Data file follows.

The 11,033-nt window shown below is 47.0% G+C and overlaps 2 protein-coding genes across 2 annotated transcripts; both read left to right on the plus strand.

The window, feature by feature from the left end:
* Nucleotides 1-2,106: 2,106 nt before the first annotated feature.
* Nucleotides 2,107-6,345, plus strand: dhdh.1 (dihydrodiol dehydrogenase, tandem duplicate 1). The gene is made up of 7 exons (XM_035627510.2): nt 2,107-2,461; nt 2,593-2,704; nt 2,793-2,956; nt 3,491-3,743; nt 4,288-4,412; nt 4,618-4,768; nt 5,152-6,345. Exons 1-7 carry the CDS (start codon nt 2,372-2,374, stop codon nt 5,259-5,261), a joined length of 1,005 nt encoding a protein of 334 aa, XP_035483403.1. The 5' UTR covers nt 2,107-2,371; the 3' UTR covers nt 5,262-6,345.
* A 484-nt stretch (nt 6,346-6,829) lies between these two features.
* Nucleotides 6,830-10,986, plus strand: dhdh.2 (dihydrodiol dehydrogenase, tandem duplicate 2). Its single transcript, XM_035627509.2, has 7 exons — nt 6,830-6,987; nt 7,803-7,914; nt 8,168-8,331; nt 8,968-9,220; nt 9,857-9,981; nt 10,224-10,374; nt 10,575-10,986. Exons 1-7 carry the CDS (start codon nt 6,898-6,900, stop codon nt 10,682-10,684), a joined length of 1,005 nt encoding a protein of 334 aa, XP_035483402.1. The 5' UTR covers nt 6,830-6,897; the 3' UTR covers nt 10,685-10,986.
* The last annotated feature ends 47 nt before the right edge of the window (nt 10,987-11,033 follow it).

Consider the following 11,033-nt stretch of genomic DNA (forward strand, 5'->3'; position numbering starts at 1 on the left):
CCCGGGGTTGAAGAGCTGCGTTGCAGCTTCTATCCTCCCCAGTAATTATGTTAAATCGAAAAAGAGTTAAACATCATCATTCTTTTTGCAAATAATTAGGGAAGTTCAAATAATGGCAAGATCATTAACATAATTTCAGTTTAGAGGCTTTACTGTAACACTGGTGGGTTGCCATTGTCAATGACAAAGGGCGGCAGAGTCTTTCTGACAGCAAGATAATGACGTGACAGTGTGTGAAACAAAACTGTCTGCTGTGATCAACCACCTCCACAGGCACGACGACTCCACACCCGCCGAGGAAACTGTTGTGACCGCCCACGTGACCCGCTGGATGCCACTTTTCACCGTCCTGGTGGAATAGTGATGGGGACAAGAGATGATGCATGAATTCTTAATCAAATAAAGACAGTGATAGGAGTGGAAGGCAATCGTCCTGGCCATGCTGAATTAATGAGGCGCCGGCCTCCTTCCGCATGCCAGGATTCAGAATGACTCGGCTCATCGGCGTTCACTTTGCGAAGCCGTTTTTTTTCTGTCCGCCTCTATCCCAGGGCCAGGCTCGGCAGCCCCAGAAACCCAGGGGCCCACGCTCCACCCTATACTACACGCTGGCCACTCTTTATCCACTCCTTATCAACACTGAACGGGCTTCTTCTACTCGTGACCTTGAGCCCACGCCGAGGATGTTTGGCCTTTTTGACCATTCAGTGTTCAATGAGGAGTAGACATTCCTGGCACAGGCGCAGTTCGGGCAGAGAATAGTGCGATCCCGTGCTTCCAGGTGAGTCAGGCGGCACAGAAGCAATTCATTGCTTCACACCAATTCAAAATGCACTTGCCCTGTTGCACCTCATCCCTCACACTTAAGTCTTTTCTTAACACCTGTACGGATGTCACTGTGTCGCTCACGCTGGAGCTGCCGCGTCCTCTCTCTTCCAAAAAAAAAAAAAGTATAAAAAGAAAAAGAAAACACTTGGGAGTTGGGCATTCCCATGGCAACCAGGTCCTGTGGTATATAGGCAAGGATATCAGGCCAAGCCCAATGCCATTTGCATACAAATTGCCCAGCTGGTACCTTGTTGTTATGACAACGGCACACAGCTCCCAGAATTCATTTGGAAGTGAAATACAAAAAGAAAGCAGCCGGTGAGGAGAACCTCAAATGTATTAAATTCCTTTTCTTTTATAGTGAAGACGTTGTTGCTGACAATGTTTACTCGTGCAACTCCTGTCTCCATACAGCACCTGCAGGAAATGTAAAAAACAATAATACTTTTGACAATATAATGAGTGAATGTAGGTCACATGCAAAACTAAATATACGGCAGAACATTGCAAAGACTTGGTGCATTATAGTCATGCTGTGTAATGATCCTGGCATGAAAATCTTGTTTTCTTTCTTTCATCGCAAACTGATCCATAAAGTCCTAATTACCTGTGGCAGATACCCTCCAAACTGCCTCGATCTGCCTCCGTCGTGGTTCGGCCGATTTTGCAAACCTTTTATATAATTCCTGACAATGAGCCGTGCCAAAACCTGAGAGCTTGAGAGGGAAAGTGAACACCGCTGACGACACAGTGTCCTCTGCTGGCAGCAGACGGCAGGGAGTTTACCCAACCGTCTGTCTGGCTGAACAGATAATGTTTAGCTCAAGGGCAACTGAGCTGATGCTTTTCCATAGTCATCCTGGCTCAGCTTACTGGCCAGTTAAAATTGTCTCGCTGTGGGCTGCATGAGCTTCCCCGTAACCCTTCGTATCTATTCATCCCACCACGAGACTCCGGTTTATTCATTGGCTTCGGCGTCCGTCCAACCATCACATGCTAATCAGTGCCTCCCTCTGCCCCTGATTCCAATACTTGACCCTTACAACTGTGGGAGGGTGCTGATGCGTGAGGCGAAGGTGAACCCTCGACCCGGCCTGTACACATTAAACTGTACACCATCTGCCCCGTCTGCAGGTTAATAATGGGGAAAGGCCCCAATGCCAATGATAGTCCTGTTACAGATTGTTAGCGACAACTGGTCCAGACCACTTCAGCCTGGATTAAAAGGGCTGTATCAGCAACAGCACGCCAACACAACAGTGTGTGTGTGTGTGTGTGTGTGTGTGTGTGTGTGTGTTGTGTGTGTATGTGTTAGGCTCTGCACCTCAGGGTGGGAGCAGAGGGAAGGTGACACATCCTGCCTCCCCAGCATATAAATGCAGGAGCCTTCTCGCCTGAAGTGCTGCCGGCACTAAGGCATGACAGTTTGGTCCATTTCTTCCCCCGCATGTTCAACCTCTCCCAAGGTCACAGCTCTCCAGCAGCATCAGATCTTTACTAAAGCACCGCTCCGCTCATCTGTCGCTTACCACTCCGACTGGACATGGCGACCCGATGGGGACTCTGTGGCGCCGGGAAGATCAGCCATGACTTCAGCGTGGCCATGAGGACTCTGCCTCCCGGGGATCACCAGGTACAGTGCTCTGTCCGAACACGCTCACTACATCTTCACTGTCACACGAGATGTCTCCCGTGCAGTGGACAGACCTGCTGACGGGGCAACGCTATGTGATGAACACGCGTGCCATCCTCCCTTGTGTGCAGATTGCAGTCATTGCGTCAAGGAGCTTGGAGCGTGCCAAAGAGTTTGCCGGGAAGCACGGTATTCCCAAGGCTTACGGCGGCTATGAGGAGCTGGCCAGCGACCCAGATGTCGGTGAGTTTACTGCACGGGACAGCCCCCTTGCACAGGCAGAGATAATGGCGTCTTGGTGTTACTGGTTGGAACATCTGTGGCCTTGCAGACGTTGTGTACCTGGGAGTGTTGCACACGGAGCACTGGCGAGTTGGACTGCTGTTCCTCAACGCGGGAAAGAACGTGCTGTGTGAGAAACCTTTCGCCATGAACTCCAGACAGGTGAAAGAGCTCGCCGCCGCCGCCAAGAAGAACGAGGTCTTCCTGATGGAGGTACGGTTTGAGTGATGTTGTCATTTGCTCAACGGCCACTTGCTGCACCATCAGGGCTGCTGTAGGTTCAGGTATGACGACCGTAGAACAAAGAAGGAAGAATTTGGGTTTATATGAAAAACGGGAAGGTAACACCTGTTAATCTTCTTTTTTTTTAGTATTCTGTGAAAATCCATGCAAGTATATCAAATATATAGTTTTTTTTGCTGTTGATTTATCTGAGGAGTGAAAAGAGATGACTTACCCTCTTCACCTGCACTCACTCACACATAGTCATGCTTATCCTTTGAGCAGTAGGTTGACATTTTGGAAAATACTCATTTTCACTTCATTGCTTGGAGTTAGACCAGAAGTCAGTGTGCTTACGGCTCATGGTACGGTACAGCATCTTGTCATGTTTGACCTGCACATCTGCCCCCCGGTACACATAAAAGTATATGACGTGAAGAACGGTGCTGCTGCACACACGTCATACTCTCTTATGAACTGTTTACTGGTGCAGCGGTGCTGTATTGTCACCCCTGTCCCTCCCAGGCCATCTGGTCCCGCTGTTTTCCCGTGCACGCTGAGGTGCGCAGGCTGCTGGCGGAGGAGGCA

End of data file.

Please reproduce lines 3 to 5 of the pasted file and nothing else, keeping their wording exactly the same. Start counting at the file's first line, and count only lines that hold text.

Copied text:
* Nucleotides 1-2,106: 2,106 nt before the first annotated feature.
* Nucleotides 2,107-6,345, plus strand: dhdh.1 (dihydrodiol dehydrogenase, tandem duplicate 1). The gene is made up of 7 exons (XM_035627510.2): nt 2,107-2,461; nt 2,593-2,704; nt 2,793-2,956; nt 3,491-3,743; nt 4,288-4,412; nt 4,618-4,768; nt 5,152-6,345. Exons 1-7 carry the CDS (start codon nt 2,372-2,374, stop codon nt 5,259-5,261), a joined length of 1,005 nt encoding a protein of 334 aa, XP_035483403.1. The 5' UTR covers nt 2,107-2,371; the 3' UTR covers nt 5,262-6,345.
* A 484-nt stretch (nt 6,346-6,829) lies between these two features.